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Pastor’s Note: Black History Month at Southwood?


A friend recently asked me, “Does Southwood do anything for Black History Month?” My initial response was a somewhat embarrassed, “Well, not really … maybe we should be.” But the more I thought about it, the more I realized that there are important things going on – and perhaps even more importantly, not merely because it’s February.

Now don’t get me wrong: Southwood has a long way to go in terms of racial reconciliation and building true partnership with our minority brothers and sisters; I’m not suggesting we have it all figured out. Furthermore, it’s not wrong to have a particular month set aside to highlight particular people in our society – especially when they have been mistreated and marginalized for decades.

February would be a great opportunity to come alongside lessons our kids will be learning in school about Martin Luther King Jr., Rosa Parks, and others with conversations about what the Gospel says about loving others different from us. We could learn with them about Francis Grimke, Maria Fearing, and other influential African-American Presbyterians.

But back to encouraging things going on. Later this month (Feb. 20) several of our staff and members will participate in the annual C4 Conference, where the Jackson Center will be filled with a couple hundred diverse people from across our city. We are partnering with one of our local mission partners and some minority churches in town to discuss “Who Is My Neighbor?” and learn from each other how to develop better community across racial and social boundaries uniquely in Huntsville. You’ll find more information in this issue of Branches, but it’s not too late to sign up; we would love to have you join us for this exciting event!

A couple weeks later, Southwood is hosting an event focused on building relationships, especially across cultural lines. We have been learning how vital such relationships are so we can listen, learn, and love our brothers and sisters better, and this Saturday is designed to equip us for engaging in those relationships. Tedd Offutt is coming from Atlanta to conduct this training, and I hope you’ll take advantage of this special opportunity as well.
Already I’m encouraged by conversations in our Sunday School classes and ways we’ve benefitted from minority brothers and sisters sharing their stories with us. I’m glad to see our kids developing friendships with classmates and teammates of various social classes and leading their parents into new relationships. I’m thankful for many of our members involved throughout the year with local groups seeking to deepen cross-cultural relationships.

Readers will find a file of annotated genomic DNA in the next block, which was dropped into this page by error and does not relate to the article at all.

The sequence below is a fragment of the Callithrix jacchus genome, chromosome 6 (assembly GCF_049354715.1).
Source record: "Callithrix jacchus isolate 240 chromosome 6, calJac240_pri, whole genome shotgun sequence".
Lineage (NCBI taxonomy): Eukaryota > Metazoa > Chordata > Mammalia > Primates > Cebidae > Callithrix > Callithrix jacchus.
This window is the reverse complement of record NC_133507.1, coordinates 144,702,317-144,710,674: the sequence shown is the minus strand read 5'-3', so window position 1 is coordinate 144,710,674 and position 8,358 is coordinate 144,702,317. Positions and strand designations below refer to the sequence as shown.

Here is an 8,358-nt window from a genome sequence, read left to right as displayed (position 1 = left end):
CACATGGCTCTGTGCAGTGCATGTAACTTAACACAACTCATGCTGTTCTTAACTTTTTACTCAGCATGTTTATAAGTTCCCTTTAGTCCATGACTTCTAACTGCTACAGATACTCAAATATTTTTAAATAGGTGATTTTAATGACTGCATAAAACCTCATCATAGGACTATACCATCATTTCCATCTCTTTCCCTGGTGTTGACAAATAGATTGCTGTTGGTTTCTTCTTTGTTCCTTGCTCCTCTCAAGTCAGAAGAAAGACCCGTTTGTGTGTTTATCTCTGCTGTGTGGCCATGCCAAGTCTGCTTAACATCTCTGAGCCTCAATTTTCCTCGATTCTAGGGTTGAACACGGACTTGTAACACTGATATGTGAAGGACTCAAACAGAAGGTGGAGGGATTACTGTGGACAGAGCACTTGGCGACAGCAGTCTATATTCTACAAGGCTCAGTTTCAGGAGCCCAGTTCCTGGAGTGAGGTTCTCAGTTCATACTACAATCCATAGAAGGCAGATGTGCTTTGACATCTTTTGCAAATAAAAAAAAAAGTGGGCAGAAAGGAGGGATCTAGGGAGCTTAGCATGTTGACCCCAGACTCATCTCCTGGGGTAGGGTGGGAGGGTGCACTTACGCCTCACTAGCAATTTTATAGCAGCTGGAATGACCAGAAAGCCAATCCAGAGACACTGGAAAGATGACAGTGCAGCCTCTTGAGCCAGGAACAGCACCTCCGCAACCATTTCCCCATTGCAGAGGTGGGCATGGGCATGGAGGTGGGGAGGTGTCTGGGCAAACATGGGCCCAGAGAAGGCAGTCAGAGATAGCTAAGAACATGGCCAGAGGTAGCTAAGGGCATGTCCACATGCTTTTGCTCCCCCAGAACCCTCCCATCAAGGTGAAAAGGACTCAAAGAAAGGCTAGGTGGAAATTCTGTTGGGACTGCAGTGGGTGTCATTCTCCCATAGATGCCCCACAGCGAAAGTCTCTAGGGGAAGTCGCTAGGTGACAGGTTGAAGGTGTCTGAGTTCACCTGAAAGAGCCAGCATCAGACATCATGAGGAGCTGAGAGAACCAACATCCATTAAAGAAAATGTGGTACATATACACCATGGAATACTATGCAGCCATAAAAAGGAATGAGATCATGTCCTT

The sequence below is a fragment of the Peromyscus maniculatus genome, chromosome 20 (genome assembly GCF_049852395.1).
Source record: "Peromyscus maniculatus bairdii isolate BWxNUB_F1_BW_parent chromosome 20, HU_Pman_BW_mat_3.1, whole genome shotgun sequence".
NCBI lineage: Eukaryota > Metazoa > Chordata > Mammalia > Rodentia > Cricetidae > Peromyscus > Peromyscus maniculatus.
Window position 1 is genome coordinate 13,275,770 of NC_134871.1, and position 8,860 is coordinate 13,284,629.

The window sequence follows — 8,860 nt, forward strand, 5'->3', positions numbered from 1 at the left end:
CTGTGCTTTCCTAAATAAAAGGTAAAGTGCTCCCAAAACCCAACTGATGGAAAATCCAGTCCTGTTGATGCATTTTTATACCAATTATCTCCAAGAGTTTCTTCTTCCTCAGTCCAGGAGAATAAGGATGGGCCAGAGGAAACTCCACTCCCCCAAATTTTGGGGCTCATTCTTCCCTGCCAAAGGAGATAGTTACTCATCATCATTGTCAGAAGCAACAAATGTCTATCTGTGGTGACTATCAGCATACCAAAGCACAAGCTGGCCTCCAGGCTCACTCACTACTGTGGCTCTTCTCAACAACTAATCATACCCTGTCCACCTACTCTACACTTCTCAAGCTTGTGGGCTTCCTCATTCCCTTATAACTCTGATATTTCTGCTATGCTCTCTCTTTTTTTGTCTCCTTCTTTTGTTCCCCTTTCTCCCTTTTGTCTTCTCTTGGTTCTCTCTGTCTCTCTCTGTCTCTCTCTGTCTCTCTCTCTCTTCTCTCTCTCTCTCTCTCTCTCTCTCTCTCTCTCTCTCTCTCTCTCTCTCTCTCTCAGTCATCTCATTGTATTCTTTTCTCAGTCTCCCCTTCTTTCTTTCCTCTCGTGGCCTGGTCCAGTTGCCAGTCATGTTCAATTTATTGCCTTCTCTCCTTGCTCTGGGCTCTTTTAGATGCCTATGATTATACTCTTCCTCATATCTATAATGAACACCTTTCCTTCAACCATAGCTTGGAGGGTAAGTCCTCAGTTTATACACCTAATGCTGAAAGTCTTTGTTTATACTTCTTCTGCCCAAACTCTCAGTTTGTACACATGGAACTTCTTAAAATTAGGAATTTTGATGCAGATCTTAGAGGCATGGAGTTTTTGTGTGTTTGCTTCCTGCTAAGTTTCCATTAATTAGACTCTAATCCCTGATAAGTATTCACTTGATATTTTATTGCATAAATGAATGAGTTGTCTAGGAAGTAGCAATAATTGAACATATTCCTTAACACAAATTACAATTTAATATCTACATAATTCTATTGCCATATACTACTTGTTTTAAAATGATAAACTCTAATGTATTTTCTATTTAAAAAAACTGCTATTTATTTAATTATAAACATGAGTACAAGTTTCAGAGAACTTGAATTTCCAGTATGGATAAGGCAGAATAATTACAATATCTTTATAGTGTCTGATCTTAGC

These realities are important for us because while it can be helpful to focus for a month on “Black History,” God would have “their story” and “our story” woven together every day as a part of “His story.” See, developing inter-racial relationships is not first and foremost a social or political issue; it’s a Gospel issue. It’s an issue of loving others the way God loves them and the way God has loved us.

We’ve just spent an inspiring weekend considering the priority of Expressing Grace. We were challenged to have our experience of God’s grace transform us and compel us outward. It’s the good news of that Gospel that has sent people from Alabama to Africa, Ireland, and Peru. It’s the good news of that Gospel that RIMI wants to spread across India. It’s the good news of that Gospel that compelled the Apostle Peter to go to the Gentile Roman centurion and declare forgiveness of sins in the name of Jesus to someone whose lifestyle and history were foreign to Peter.

The Gospel sends all those people across all those great distances because it’s founded upon the grace of a God who crossed greater differences and distances to love us. It’s based upon the mercy of a God who welcomed into his life and around his table people who didn’t fit in there. It’s driven by the love of a God who united people from every tribe, tongue, language, and nation into one family because Jesus was the most important thing about all of them. May we celebrate that Gospel cross-culturally this February (and beyond).